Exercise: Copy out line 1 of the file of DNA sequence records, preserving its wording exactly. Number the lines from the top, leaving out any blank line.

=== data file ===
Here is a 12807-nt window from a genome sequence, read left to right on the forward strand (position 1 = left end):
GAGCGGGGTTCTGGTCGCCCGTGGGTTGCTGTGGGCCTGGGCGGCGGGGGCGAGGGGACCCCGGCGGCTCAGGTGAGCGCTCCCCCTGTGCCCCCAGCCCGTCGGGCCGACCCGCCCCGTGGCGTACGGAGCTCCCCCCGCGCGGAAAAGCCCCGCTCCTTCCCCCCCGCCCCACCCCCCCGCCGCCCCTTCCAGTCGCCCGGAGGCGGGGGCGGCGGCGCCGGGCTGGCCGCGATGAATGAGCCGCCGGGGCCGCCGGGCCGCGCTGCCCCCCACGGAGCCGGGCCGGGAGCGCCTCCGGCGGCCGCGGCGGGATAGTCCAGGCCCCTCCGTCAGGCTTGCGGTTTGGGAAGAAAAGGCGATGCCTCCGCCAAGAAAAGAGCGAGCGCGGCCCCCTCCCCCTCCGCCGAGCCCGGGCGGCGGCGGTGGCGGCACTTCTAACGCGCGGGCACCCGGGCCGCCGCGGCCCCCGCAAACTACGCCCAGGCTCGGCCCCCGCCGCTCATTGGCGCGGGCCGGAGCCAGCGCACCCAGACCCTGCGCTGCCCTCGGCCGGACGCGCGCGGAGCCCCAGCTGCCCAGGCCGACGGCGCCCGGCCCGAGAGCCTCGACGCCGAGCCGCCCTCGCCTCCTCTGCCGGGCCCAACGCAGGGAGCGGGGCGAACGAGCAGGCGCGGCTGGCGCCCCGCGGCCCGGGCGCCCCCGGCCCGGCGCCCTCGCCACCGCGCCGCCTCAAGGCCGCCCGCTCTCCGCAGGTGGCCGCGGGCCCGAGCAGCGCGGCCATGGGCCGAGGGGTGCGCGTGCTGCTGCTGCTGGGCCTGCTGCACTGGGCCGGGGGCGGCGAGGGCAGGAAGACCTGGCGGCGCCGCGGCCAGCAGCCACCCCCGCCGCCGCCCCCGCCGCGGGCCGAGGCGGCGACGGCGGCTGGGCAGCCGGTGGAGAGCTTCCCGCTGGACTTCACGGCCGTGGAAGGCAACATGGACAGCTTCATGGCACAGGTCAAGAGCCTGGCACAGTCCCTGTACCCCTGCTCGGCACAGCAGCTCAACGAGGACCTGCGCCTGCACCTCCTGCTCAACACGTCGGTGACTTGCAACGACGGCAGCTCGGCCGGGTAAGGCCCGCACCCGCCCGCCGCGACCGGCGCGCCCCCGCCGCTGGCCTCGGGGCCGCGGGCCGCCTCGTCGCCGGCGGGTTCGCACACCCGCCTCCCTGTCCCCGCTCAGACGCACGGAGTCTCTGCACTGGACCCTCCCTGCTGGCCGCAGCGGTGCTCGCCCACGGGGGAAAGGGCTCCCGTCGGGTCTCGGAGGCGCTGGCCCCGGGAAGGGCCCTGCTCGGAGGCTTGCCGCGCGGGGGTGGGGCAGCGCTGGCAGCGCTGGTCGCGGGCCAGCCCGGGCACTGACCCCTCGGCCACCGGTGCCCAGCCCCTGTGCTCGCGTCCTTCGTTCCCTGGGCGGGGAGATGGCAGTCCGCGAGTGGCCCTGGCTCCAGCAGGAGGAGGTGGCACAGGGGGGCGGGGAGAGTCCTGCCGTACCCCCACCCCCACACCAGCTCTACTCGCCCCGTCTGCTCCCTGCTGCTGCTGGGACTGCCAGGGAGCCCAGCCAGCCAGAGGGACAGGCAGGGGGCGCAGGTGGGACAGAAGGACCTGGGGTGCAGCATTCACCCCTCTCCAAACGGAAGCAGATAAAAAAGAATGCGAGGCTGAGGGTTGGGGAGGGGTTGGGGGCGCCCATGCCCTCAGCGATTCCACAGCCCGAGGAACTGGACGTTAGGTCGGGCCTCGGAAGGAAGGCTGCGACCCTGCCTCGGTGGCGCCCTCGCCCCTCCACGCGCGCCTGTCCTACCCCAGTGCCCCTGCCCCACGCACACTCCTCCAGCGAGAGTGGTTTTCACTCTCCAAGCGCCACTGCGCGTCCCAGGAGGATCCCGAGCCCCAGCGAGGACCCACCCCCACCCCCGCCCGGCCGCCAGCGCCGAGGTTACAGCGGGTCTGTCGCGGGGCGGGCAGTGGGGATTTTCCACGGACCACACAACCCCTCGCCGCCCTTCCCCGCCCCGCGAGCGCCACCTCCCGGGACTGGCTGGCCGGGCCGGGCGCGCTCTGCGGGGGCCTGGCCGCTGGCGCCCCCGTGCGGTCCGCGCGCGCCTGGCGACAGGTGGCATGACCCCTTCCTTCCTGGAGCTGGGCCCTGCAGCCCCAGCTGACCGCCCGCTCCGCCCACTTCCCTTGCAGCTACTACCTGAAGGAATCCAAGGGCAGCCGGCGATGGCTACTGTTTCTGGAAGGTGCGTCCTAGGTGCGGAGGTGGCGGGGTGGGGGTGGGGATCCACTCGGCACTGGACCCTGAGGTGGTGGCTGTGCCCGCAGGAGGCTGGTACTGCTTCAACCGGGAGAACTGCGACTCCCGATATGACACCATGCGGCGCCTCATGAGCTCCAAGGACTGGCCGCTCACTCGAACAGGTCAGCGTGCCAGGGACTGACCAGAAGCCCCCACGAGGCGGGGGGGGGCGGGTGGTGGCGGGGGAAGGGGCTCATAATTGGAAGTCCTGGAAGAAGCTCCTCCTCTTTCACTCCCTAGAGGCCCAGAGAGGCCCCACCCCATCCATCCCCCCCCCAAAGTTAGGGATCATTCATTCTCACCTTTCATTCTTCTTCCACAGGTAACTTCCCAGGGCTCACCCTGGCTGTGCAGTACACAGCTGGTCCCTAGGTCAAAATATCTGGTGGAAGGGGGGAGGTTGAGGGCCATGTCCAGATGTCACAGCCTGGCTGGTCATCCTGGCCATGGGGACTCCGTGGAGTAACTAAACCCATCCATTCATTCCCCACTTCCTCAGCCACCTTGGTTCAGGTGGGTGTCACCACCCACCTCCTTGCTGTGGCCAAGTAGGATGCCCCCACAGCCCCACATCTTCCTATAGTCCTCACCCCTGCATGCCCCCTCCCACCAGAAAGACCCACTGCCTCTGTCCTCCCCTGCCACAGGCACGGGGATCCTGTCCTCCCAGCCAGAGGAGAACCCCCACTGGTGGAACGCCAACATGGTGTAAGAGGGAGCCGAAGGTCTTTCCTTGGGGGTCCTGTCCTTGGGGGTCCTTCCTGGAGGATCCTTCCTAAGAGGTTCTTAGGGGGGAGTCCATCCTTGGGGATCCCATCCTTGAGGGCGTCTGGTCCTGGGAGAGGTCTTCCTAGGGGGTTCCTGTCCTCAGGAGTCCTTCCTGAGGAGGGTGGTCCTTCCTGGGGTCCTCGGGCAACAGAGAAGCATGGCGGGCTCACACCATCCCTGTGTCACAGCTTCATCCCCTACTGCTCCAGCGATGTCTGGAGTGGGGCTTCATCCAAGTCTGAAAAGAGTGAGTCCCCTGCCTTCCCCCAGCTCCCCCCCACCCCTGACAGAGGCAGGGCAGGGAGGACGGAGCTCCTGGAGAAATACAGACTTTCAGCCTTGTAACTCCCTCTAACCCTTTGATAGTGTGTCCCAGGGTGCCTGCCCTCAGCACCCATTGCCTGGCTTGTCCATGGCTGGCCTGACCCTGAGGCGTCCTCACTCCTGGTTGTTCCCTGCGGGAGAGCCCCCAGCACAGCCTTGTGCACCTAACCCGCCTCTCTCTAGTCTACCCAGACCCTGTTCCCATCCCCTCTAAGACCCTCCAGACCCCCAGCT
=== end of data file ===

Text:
Here is a 12807-nt window from a genome sequence, read left to right on the forward strand (position 1 = left end):